Poverty in New Zealand: Address to the Catholic Conference on Poverty

9 August 2008, Palmerston North, by Richard Wallis, 2008 candidate for Wellington Central, number 5 on party list

Good morning and thank you for the opportunity to speak. I am Richard Wallis, Alliance spokesperson for education and candidate for Wellington Central. I lived here in Palmerston North for 10 years, first studying at Massey and then 5 years at the local Warehouse. I was a member of the St Pat’s community. It was the Massey Catholic group “Manako” where I was reminded of the importance of social justice.

So, are the policies of the Alliance and the aims of the Catholic Church compatible? Yes. Yes they are! Both value the importance of humans as more than another cog in the economic wheel. Both acknowledge the importance of receiving a fair wage for work done. Both recognise the importance of taking care of those at the bottom of the social and economic ladders of life.

Freedom from poverty is a reasonable expectation. It is reasonable to expect a fair wage for an honest day’s work. It is reasonable to expect access to healthcare, housing and education.

We all know that the cost of living is rising too much for the average wage to handle. But what can we do?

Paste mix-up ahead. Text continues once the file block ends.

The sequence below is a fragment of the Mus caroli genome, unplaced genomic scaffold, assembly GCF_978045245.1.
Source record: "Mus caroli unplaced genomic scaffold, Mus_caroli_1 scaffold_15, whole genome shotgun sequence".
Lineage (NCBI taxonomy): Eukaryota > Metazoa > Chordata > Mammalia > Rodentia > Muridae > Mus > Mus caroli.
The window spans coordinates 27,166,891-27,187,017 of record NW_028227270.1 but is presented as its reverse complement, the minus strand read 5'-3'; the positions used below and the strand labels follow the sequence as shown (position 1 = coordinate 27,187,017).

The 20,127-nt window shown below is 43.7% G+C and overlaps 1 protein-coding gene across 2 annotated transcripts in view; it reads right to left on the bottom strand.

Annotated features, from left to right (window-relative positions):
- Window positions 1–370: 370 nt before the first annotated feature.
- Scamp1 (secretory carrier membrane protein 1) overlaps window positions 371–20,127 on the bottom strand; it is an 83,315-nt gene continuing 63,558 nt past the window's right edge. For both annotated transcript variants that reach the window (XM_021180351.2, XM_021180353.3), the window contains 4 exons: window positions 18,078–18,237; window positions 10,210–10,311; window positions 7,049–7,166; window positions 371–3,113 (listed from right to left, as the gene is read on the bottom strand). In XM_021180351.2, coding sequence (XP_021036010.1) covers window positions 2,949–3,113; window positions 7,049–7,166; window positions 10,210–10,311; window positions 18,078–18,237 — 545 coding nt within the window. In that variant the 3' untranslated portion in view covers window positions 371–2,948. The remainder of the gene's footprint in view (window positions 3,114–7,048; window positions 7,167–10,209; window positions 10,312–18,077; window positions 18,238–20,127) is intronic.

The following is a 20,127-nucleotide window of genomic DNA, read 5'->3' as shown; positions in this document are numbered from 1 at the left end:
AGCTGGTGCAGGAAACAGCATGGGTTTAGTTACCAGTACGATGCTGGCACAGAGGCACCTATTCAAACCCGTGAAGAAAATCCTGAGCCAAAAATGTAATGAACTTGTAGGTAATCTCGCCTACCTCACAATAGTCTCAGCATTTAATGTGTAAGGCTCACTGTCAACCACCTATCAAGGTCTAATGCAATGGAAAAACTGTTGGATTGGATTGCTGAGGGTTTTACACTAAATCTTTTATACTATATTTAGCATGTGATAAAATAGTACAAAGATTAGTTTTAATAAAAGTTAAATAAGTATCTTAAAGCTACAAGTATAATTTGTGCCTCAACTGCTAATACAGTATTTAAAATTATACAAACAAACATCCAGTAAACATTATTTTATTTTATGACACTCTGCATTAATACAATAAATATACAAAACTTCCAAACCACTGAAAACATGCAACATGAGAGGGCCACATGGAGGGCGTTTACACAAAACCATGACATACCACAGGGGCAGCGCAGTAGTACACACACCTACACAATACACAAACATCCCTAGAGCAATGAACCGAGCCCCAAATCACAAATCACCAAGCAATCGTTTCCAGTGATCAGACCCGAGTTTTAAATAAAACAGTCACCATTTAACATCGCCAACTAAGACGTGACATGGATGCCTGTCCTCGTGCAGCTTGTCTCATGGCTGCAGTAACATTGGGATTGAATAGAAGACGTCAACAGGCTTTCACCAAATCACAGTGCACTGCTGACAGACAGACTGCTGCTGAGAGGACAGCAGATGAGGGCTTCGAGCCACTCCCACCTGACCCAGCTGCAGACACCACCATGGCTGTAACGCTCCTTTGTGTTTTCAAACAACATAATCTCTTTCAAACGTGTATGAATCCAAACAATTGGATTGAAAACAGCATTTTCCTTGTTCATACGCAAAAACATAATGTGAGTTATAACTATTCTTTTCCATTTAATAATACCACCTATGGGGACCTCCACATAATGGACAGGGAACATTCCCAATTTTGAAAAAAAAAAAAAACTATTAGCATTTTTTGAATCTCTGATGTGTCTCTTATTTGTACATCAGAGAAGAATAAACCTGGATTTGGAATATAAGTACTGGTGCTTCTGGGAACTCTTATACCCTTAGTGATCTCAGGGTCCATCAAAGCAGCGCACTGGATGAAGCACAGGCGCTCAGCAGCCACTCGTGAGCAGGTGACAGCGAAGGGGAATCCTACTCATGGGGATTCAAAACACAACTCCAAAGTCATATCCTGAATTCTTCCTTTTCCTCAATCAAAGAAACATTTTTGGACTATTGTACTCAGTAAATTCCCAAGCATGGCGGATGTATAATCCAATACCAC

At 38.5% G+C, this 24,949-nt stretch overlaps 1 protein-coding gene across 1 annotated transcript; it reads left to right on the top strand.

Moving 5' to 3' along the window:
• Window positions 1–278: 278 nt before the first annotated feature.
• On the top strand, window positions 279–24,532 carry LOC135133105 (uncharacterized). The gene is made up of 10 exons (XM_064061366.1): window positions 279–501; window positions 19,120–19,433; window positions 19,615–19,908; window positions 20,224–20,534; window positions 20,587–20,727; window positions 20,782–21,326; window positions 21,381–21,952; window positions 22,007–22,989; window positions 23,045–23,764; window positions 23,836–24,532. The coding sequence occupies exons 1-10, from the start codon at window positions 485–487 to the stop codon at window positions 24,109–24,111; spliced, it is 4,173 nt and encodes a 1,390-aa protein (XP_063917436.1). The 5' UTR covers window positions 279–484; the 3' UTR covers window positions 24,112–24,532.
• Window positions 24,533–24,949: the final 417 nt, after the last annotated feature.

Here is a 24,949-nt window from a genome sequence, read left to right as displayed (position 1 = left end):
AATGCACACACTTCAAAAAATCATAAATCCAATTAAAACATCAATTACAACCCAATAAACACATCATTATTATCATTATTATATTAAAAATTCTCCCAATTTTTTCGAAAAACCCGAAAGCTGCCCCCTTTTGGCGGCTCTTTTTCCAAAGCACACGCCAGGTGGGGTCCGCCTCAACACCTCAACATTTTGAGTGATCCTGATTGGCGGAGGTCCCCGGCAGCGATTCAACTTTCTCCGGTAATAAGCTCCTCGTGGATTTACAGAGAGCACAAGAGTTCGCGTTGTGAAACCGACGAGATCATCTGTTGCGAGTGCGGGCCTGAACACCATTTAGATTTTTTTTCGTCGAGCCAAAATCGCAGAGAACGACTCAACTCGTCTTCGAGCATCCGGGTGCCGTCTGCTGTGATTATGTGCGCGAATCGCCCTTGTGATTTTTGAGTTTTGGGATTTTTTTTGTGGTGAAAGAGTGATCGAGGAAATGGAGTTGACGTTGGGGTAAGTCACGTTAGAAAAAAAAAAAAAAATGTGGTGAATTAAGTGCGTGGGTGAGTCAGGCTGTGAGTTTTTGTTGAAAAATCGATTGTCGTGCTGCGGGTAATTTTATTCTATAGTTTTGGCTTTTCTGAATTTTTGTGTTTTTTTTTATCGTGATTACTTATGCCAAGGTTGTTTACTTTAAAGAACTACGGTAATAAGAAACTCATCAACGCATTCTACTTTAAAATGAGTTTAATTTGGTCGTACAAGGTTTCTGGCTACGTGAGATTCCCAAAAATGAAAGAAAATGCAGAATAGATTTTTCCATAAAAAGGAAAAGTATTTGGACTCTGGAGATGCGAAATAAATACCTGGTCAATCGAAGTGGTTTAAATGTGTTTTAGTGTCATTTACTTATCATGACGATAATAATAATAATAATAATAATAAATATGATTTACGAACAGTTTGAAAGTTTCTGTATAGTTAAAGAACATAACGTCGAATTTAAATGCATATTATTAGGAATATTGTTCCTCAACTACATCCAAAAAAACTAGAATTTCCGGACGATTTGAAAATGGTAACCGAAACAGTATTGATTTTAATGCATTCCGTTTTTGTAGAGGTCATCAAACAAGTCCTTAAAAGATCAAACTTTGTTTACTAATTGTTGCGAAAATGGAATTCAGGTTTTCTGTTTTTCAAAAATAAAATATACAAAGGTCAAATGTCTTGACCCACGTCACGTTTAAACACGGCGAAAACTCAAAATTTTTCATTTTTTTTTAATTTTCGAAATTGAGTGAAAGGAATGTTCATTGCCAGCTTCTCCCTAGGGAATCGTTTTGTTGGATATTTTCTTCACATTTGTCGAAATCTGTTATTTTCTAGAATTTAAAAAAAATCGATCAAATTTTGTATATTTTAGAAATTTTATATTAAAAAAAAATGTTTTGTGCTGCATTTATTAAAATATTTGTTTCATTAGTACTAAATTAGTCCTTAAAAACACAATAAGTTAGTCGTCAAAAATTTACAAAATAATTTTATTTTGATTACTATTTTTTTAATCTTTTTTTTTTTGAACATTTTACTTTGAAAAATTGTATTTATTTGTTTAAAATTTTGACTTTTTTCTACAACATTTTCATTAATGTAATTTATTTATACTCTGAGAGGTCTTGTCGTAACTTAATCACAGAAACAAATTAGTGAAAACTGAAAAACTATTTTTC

Well, we would:

• Increase the minimum wage to $17 per hour.
• Introduce a 35-hour working week with no loss of pay.
• Immediately introduce 5 weeks annual leave.
• Improve paid parental leave – primary caregivers get 12months and
their partners, 2 weeks.
• Remove that regressive tax, GST, replacing it with the fairer Financial Transactions Tax.

If I am having trouble putting food on the table or keeping the power turned on, why should I be told to fork out to some private medical provider? I shouldn’t. Doctor’s visits and prescriptions should be free. There should be no waiting lists and there should be no childhood poverty. The Alliance’s alternative budget shows how these things can be a reality.

Education is a basic tenant of the teachings of the church. No one should be denied their right to an education and once there should be given access to the best education available. But, if you want a decent education system you have to invest in it.

We would (amongst other things):
• Reduce class sizes and eliminate fees through increased funding.
• All people are entitled to a roof over their heads with insulation, running water, power and a phone line. We would invest an extra $1.4 billion in state housing creating an extra 7 350 state houses a year.

Of course someone will have to pay for all this. If you want an end to poverty, you need a progressive and fair tax system. Each according to their ability to pay!

You can clearly see how our policies go further towards the elimination of poverty than any other party polices here today.

Our policies will help people have full and decent lives that they are entitled to by right of being human. Freedom from poverty is a reasonable expectation.

Thank you again for your time.

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